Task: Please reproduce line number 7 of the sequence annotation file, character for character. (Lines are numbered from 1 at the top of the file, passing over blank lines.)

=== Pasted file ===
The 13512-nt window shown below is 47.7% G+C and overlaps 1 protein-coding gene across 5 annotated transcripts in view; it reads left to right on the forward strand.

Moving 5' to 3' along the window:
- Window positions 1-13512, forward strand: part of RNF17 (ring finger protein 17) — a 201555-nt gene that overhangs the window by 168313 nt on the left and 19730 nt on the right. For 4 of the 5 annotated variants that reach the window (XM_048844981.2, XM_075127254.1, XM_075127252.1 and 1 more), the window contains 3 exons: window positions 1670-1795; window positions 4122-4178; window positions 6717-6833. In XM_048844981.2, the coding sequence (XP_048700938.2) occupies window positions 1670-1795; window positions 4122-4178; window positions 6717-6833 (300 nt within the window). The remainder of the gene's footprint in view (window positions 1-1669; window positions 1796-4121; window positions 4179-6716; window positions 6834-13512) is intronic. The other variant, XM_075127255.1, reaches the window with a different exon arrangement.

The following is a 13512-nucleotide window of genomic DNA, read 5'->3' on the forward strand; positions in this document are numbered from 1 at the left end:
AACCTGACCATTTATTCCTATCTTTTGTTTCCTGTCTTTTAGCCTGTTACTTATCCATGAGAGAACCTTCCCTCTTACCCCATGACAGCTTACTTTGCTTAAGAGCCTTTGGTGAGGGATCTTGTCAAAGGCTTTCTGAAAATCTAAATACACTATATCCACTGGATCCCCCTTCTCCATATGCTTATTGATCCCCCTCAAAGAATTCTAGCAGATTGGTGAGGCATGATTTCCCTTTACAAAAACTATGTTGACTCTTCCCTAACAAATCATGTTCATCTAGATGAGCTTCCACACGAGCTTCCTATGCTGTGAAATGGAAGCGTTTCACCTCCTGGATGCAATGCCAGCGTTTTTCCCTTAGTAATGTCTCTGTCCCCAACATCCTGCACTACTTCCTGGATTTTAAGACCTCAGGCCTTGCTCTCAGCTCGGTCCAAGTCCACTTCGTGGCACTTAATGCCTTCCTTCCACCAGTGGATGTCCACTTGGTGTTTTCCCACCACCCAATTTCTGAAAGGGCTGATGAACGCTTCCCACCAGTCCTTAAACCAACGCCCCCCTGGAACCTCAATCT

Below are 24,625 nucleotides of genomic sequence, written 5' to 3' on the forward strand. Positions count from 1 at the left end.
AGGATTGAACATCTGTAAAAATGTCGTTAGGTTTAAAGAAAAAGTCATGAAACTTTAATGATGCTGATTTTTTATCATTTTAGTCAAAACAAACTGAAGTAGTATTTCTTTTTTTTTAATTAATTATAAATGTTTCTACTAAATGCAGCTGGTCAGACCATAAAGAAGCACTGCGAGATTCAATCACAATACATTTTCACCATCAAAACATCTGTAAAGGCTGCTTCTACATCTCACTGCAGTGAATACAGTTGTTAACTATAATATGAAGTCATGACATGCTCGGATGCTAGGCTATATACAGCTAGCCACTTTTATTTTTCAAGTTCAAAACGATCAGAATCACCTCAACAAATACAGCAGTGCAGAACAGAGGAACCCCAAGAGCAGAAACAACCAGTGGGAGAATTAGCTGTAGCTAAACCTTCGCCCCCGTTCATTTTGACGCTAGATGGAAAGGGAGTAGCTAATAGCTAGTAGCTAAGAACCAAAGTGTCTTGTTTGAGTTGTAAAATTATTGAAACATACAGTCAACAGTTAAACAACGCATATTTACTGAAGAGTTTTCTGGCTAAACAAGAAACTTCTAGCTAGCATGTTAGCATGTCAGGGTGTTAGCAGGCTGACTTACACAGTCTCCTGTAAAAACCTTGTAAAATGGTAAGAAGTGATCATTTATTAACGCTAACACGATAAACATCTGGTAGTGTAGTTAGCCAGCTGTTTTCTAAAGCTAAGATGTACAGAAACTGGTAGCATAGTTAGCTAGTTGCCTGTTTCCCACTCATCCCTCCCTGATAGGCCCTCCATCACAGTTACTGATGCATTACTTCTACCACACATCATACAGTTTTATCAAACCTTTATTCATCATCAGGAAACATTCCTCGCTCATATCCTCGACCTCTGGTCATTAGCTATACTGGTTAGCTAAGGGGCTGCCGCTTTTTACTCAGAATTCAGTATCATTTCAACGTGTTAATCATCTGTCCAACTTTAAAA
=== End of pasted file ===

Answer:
AGGATTGAACATCTGTAAAAATGTCGTTAGGTTTAAAGAAAAAGTCATGAAACTTTAATGATGCTGATTTTTTATCATTTTAGTCAAAACAAACTGAAGTAGTATTTCTTTTTTTTTAATTAATTATAAATGTTTCTACTAAATGCAGCTGGTCAGACCATAAAGAAGCACTGCGAGATTCAATCACAATACATTTTCACCATCAAAACATCTGTAAAGGCTGCTTCTACATCTCACTGCAGTGAATACAGTTGTTAACTATAATATGAAGTCATGACATGCTCGGATGCTAGGCTATATACAGCTAGCCACTTTTATTTTTCAAGTTCAAAACGATCAGAATCACCTCAACAAATACAGCAGTGCAGAACAGAGGAACCCCAAGAGCAGAAACAACCAGTGGGAGAATTAGCTGTAGCTAAACCTTCGCCCCCGTTCATTTTGACGCTAGATGGAAAGGGAGTAGCTAATAGCTAGTAGCTAAGAACCAAAGTGTCTTGTTTGAGTTGTAAAATTATTGAAACATACAGTCAACAGTTAAACAACGCATATTTACTGAAGAGTTTTCTGGCTAAACAAGAAACTTCTAGCTAGCATGTTAGCATGTCAGGGTGTTAGCAGGCTGACTTACACAGTCTCCTGTAAAAACCTTGTAAAATGGTAAGAAGTGATCATTTATTAACGCTAACACGATAAACATCTGGTAGTGTAGTTAGCCAGCTGTTTTCTAAAGCTAAGATGTACAGAAACTGGTAGCATAGTTAGCTAGTTGCCTGTTTCCCACTCATCCCTCCCTGATAGGCCCTCCATCACAGTTACTGATGCATTACTTCTACCACACATCATACAGTTTTATCAAACCTTTATTCATCATCAGGAAACATTCCTCGCTCATATCCTCGACCTCTGGTCATTAGCTATACTGGTTAGCTAAGGGGCTGCCGCTTTTTACTCAGAATTCAGTATCATTTCAACGTGTTAATCATCTGTCCAACTTTAAAA